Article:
The Hell’s Kitchen Finale

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Young chefs, take heed: reality television offers you two glimpses, this summer season, of chefs who have fallen so far off their pedestals it’s difficult to believe they were ever taken seriously. Rocco DiSpirito’s visit to Top Chef Season III was thankfully limited to one episode, but there he was shilling for Bertolli, his face strangely waxen, maybe from all that cat food he’s testing? His dress, his face, his hair, his voice, are all so presentational you can see the crux of his career crisis right there in his pixelated visage: he’s too in love with his own image to stay in the kitchen. The kitchen is for the Howies of the world and Rocco wants the limelight. Only that limelight will fade, as it always does, and then what? “All right, Mr. Demille, I’m ready for my Bertolli frozen pasta dinner”?

Yet Rocco’s disgrace is tame next to that of Gordon Ramsay. How can a man who held three Michelin stars appear on a show where the two finalists–the supposedly BEST chefs from the entire season–serve a three course meal that would embarrass the lowest chef at a T.G.I. Friday’s? Did anyone see this? I mean, I don’t watch Hell’s Kitchen, we were desperate tonight so we watched the finale and it was shocking. The food was so sub-par that the fact that anyone could believe that these “winners” are the best at anything, let alone cooking, is deeply disturbing. In particular, the blonde woman’s food (I forget her name) was laughably bad: her signature pasta with shrimp looked like it came out of The Idiot’s Guide To Olive Garden Cooking. And her dessert? A chocolate covered strawberry and some cookies. I’m not kidding. This show has as much to do with fine dining as “America’s Top Model” has to do with brain surgery.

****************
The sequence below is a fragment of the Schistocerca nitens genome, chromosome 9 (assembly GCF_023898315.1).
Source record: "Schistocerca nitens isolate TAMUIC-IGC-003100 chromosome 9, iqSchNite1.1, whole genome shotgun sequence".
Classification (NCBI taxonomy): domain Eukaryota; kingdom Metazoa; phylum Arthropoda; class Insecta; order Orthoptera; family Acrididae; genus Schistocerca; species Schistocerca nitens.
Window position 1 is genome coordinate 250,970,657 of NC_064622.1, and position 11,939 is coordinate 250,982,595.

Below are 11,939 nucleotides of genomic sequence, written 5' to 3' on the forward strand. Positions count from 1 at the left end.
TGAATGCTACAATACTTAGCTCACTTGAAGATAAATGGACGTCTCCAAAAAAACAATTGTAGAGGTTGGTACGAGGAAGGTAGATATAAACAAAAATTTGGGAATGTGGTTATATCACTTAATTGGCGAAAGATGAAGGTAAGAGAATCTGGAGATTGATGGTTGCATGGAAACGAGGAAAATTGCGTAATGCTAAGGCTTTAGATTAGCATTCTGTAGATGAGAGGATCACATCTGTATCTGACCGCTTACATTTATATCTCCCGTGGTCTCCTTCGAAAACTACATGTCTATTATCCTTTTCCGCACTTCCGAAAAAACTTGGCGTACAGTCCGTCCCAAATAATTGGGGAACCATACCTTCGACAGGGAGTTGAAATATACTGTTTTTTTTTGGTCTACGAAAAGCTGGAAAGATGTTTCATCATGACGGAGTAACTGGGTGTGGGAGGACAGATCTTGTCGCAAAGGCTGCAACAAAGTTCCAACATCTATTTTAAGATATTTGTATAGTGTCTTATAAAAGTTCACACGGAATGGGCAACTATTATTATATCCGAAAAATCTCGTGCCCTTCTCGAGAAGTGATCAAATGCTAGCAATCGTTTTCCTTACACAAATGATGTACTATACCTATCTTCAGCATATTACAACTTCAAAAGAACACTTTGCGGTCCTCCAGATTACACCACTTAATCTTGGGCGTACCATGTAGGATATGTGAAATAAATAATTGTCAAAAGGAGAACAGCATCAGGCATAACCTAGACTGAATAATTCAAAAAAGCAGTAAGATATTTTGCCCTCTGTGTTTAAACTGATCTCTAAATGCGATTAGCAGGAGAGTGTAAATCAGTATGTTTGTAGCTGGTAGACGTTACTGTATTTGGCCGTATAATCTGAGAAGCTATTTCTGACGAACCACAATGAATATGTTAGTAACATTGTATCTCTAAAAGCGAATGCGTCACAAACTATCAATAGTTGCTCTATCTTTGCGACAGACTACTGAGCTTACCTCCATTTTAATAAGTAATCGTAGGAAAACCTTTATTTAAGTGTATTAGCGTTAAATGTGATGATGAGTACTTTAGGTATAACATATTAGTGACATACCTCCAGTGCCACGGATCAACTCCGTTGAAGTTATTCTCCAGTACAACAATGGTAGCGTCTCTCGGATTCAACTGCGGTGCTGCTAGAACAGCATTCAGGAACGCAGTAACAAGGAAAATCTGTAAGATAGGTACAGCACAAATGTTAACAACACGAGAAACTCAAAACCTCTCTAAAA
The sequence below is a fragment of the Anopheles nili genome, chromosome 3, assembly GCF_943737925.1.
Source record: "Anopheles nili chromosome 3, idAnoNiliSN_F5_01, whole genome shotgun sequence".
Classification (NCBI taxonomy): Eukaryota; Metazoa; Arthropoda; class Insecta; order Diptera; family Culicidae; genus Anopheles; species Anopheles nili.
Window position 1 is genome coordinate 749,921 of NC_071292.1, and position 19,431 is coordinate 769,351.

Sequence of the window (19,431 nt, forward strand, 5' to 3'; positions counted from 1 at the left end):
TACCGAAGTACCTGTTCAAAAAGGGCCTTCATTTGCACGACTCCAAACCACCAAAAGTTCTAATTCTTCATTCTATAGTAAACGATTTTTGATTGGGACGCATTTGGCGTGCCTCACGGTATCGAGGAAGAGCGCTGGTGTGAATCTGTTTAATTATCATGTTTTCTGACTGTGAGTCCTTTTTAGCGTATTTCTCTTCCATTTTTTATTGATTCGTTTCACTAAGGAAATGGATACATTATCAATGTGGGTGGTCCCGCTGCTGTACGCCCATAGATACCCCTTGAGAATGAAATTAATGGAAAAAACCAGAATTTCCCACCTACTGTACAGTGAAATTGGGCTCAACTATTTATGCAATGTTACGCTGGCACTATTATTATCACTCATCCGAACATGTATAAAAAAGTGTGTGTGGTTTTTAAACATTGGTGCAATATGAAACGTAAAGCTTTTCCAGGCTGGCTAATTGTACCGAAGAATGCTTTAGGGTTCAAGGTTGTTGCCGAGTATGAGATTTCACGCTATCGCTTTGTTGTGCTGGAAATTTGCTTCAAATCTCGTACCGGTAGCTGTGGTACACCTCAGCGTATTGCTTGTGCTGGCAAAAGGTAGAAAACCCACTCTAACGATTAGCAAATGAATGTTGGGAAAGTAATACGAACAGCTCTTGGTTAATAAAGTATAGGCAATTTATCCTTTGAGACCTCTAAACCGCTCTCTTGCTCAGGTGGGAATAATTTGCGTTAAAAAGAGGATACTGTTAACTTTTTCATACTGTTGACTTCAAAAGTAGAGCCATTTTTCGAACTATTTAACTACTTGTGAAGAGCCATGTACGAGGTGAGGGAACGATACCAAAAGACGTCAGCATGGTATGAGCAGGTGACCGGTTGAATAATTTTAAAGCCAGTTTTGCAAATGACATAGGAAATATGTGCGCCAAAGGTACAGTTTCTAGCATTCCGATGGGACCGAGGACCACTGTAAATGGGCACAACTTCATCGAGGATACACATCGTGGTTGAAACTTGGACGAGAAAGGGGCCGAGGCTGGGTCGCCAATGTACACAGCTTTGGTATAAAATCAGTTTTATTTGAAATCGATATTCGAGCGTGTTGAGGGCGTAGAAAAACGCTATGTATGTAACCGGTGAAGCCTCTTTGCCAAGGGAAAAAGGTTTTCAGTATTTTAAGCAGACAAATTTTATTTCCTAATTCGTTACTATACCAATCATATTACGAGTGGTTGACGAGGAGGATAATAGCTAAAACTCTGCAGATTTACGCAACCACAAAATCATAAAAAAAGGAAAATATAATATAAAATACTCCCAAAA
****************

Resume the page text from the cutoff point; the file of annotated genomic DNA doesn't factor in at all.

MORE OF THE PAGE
And yet, “Hell’s Kitchen” does do something that “Top Chef” doesn’t: it tries to recreate the dynamic of a “real” restaurant kitchen. Sure, “Top Chef” does that in the finale, but that’s what “Hell’s Kitchen” does all season and it showcases how social skills and leadership skills are so essential behind the scenes. And that’s about all the praise I can muster for the show.

Back to Chef Ramsay. Look, money talks, I’m not an idiot. He must be paid up the wazoo for his volatile personality, his mad-dog antics, his showboating sadism. But at what cost? And the same goes for Rocco. What’s your price, young chefs of America? At what point are you willing to become a corporate shill, like Rocco, or a fuming cartoon character like Ramsay? If fame and fortune in the food world are what you seek and you want to maintain your integrity, there’s only one model you should follow and that’s the Anthony Bourdain model. I’m not sure how he does it, but he traverses the world of popular entertainment and the cultish world of foodiedom with ease. One day he’s on “Top Chef,” the next he’s writing on eGullet. Study his example, young chefs of today, and avoid the pitfalls that were so depressingly demonstrated this summer on TV. Now I have to shower for 12 hours to get the stank of “Hell’s Kitchen” out of my hair.